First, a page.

Your fellowship in addiction medicine sets the stage for the rest of your career, so make sure you choose a well-respected academic program with the six attributes listed below.
Select a fellowship that offers one-on-one mentorship from dedicated faculty.
Enrolling in a program with dedicated mentoring maximizes your opportunities for individualized attention from faculty and a wealth of unopposed, hands-on clinical encounters during your rotations.
Make sure the program you’re interested in pairs you with a dedicated preceptor during your continuity clinic — a physician who shares your clinic schedule and guides your progress.
Rather than a one-size-fits-all training experience, steer toward a program that lets you tailor your education to your professional goals.
Faculty should guide you to electives that complement your clinical interests — or create new electives just for you. If you desire more in-depth training in a particular treatment modality or with a particular patient population, you should be able to repeat rotations as electives.
Make sure your electives fall at the end of your training, giving you the time to determine where and how you want to dedicate your energy and talents. Find a fellowship that allows opportunities outside the institution.
Training in a single clinical setting typically exposes you to a single model of care and a narrow patient base.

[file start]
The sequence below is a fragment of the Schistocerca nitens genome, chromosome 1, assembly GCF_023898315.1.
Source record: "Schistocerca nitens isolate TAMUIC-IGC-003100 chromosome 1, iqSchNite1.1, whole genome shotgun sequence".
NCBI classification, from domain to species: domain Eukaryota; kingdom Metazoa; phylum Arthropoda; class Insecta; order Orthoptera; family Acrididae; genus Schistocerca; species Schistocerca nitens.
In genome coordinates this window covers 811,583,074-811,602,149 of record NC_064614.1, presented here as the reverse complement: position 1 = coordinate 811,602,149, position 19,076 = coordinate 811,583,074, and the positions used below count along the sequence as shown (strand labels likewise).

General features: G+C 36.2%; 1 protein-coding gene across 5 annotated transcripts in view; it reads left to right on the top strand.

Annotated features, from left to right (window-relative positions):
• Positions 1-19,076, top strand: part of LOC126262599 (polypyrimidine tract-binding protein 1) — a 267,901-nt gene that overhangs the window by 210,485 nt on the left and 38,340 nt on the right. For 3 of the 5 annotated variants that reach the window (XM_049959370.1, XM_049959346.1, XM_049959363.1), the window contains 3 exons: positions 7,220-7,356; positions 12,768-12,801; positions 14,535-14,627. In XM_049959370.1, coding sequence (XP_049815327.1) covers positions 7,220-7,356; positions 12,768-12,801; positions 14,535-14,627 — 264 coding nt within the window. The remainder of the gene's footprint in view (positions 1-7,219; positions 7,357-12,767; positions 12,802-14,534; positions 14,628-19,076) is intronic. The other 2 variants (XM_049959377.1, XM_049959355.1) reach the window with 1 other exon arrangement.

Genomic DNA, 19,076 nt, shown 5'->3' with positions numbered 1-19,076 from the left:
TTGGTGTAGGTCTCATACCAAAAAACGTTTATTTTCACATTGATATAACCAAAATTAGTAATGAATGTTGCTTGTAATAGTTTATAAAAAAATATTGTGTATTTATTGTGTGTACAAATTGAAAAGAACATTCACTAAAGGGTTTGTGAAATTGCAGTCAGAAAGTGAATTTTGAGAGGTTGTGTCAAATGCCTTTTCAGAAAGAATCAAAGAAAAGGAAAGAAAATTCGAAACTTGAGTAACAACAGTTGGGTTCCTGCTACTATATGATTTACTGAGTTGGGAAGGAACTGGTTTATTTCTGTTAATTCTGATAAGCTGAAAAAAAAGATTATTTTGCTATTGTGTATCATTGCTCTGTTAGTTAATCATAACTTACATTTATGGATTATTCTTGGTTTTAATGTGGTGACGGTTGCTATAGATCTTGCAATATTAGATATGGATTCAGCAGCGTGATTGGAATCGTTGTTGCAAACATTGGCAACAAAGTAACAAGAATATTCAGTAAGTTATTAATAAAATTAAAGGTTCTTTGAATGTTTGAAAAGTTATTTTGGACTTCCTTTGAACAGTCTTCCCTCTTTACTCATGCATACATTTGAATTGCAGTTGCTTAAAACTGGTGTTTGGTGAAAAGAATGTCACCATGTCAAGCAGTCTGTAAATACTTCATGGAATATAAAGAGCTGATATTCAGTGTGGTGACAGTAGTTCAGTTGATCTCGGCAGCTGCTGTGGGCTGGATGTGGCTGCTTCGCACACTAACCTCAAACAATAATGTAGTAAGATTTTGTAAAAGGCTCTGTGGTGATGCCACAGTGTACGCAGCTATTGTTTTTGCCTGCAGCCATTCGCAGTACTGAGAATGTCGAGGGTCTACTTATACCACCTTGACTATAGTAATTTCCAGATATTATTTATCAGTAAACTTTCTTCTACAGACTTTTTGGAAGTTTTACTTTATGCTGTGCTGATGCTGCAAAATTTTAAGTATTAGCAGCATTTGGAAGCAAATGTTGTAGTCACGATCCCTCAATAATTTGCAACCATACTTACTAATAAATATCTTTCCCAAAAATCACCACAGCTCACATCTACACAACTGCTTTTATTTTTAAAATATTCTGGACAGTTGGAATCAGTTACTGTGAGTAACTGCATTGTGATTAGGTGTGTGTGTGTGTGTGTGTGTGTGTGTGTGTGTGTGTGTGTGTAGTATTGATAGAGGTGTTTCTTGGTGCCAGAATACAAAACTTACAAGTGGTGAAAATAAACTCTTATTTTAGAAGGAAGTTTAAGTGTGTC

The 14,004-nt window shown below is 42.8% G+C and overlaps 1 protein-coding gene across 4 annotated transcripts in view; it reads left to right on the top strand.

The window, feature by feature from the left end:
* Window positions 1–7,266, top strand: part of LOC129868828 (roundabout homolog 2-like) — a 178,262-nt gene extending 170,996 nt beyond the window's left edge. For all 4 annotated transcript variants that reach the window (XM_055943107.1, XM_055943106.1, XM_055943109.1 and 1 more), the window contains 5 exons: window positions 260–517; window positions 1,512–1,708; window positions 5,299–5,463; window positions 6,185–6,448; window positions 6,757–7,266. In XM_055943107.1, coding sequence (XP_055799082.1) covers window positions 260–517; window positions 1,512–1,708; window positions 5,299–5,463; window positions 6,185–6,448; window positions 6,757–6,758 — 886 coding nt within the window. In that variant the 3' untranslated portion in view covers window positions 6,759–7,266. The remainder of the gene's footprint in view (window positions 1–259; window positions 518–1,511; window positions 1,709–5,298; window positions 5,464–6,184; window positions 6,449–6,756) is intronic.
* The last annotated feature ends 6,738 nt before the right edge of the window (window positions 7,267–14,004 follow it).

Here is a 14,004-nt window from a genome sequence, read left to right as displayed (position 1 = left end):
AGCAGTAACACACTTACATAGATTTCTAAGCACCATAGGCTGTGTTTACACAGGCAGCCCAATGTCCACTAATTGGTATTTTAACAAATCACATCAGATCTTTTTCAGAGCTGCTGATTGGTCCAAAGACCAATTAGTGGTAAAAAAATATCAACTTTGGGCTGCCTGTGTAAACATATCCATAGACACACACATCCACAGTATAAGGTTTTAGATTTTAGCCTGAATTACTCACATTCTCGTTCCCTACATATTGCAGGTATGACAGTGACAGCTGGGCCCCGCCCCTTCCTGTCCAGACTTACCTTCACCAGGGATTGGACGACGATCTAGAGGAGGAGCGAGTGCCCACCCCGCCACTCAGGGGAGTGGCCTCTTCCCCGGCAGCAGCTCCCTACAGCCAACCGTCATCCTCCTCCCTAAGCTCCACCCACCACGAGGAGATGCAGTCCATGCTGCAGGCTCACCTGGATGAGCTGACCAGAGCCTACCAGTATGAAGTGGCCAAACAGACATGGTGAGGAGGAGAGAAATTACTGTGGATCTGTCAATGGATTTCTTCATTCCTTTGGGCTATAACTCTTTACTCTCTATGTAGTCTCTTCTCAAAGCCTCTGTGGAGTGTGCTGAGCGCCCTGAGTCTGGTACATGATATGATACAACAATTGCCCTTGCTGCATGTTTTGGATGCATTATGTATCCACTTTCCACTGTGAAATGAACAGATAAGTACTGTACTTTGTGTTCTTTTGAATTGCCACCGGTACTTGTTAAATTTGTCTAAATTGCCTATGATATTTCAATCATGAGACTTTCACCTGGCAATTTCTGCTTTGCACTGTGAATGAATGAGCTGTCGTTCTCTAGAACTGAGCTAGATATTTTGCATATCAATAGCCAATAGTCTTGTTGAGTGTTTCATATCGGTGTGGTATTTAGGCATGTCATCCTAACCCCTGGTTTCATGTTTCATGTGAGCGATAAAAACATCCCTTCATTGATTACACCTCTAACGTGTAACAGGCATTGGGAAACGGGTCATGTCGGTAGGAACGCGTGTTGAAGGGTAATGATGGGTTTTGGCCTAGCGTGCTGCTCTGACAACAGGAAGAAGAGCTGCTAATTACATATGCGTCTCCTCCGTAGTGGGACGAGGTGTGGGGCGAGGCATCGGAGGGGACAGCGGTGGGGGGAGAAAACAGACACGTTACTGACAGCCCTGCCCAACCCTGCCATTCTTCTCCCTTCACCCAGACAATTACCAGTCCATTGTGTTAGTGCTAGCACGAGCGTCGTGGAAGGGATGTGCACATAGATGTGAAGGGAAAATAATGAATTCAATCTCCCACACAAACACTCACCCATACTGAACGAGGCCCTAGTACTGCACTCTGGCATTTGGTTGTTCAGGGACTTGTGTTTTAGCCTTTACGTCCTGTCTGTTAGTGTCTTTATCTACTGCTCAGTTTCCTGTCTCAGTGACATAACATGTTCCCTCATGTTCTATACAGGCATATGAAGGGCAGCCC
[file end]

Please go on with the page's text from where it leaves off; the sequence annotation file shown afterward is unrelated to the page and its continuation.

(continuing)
But when you train in a variety of clinical training sites, you learn about numerous treatment modalities and care for a broad patient base, preparing you to practice in any setting you choose.
All of our faculty have been trained under the mentorship of Richard D. Blondell, MD, professor emeritus at the University at Buffalo.
He is a nationally recognized leader who helped develop addiction medicine training at fellowships nationwide. He remains in the Buffalo area and continues to mentor our community in academic and research pursuits.
What’s more, we invite our fellows to work with Dr. Blondell and learn the skills to position yourself as a national leader while you’re still training with us.
A university-based fellowship in a large academic department translates into rich research prospects for you.
You will find many experts researchers and ongoing projects through our Primary Care Research Institute (PCRI) and Clinical and Research Institute on Addictions (RIA).
Our faculty have grants supporting a range of interests, including addiction medicine training in primary care settings, integration of hepatitis C treatment into methadone clinics, and community interventions targeting opioid overdose mortality.
If you’re interested in research, we’ll pair you with a faculty researcher early in your fellowship, giving you the resources to develop into a confident independent investigator.
You want to feel at home in your fellowship program, so make sure it’s located in a comfortable city with a high quality of life.